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CCSS Information Guide for Parents & Teachers

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1 CCSS Information Guide for Parents & Teachers
The Common Core State Standards (CCSS) lay out a vision of what it means to be literate in the 21st Century

2 Goal: College and Career Readiness Standards
The Common Core State Standards (CCSS) are intended to measure student readiness for postsecondary education, reflecting the knowledge and skills that young people need for success in college, careers, and life. All FCUSD models for curriculum, instruction, and assessments are inquiry based.

3 Common Core State Standards and College and Career Anchor Standards
Academic Inquiry Based Learning Career Relevant and Linked Learning Venue: AP, CTE, IB, ISP, Online, Pathway, ROTC, STEAM, STEM, VAPA College and Career Readiness, Grade 11 College Achievement Level Descripters (ALDS) Technical Program Certificates and Certifications Grade 12 College Course Credits Internships/Job Placements Community Service

4 Strategy: Pose Essential Questions
What provocative questions will foster inquiry, spark more questions, stimulate debate, demand justification, and transfer learning? Typically, essential questions are open-ended, higher order thinking, and intellectually engaging.

5 Common Core Instructional Practices: “Shift Happens”
What’s In? What’s Out? 1. Teachers facilitate discussion Teachers lecture 2. Students conjecture Students passively take notes 3. Students analyze the text Teachers summarize the text 4. Individual mastery Grades based on group project

6 Shifts in English Language Arts
Emphasis on reading text is at every grade level, beginning in grade 2. Reading, writing, speaking and listening standards are fully integrated across each grade level. Only 3 types of writing in CCSS: argument, exposition, and narrative. Currently, the majority of text is literary. In CCSS, at least 50% of text is informational.

7 Shifts in Mathematics Introduction of negative numbers moves from 5th to 6th grade. The major study of linear functions moves from Algebra 1 to 8th grade. Introduction of geometric transformation moves from Geometry to 8th grade. Greater amount of trigonometry taught in Algebra 2.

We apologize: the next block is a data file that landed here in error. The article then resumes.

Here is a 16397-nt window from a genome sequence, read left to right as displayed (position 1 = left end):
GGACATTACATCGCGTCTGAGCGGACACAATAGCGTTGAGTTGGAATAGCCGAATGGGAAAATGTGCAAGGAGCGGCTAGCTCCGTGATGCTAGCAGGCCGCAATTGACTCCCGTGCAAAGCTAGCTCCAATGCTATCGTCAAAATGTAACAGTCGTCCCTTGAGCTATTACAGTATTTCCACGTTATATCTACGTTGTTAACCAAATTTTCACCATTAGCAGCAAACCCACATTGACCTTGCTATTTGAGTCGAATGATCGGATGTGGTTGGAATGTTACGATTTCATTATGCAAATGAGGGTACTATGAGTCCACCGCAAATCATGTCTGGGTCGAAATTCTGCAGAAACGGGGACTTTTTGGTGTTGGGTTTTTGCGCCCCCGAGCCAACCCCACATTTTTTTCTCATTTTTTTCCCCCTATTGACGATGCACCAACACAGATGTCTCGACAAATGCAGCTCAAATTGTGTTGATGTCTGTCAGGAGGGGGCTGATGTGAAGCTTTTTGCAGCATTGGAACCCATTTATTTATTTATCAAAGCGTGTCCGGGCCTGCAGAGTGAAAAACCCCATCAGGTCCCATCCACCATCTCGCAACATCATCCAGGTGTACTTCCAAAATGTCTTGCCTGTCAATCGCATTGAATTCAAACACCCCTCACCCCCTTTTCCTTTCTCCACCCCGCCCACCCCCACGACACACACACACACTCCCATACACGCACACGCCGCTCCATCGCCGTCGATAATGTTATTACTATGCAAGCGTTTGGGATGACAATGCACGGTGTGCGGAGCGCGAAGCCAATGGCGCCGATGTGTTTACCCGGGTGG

8 The Shepherd’s Boy and the Wolf
Grade 4 ELA Sample Stimulus: Read the story about a boy who takes care of sheep and then answer the question that follows (not shown). The Shepherd’s Boy and the Wolf A Shepherd’s Boy was tending his flock near a village, and thought it would be great fun to trick the villagers by pretending that a Wolf was attacking the sheep: so he shouted out, “Wolf! Wolf!” and when the people came running up he laughed at them because they believed him. He did this more than once, and every time the villagers found they had been tricked, for there was no Wolf at all. At last a Wolf really did come, and the Boy cried, “Wolf! Wolf!” as loud as he could: but the people were so used to hearing him call that they took no notice of his cries for help. And so no one came to help the boy, and the Wolf attacked the sheep.

9 Common Core Reading/Writing Assessment (9th and 10th grade sample)
Directions: Develop an opinion based on the three articles included about a contemporary issue in our society: the use of plastic bags and their effect on the environment. In a multi-paragraph, well-developed response, argue whether or not cities should ban plastic bags completely so that stores cannot use them to package purchased items. Be sure to read the sources, annotating (taking notes) where appropriate to help you develop the evidence to defend your position. Be sure to use specific examples, taken from the 3 articles (not attached), any reading or studies you have done, or any personal experiences in contemporary society you may have had.

10 Grade 4 Math Sample

11 Sample High School Assessment Question Based on an 8th Grade Content Standard and Math Practice of Communicating Reasoning A construction worker is using wooden beams to reinforce the back wall of a room. Determine the height, in feet, of the beam that ends at point G. Explain how you found your answer.

12 Goal: Utilize a Variety of Assessments
Performance Tasks: Through what authentic performance tasks will students demonstrate desired understandings? Other Evidence: Through what other evidence (quizzes, observations, homework, journals, tests) will students demonstrate achievement of desired results? Meta-Cognition: How will students reflect upon and self-assess their learning?

13 Strategy: Formative Assessments with Feedback
Options: Computer adapted tools Interim benchmarks Multiple measures Immediate feedback Flexible re-teach modules

14 Problem: Existing Barriers to SBAC* Testing
Number of Days Required to Test: Loss of access to labs/instructional settings for testing sessions Some manner of additional access to equipment (PC’s mobile devices) will be needed to allow for normal instruction to continue. Students need to have prior experiences with computer based assessment to aid in the transition Elementary writing expectations and the increased need for basic typing skills Digital Library proposed (open access) *(Smarter Balanced Assessment Consortium) High Schools 10-13 days Middle Schools 22-63 days Elementary Schools 14-32 days

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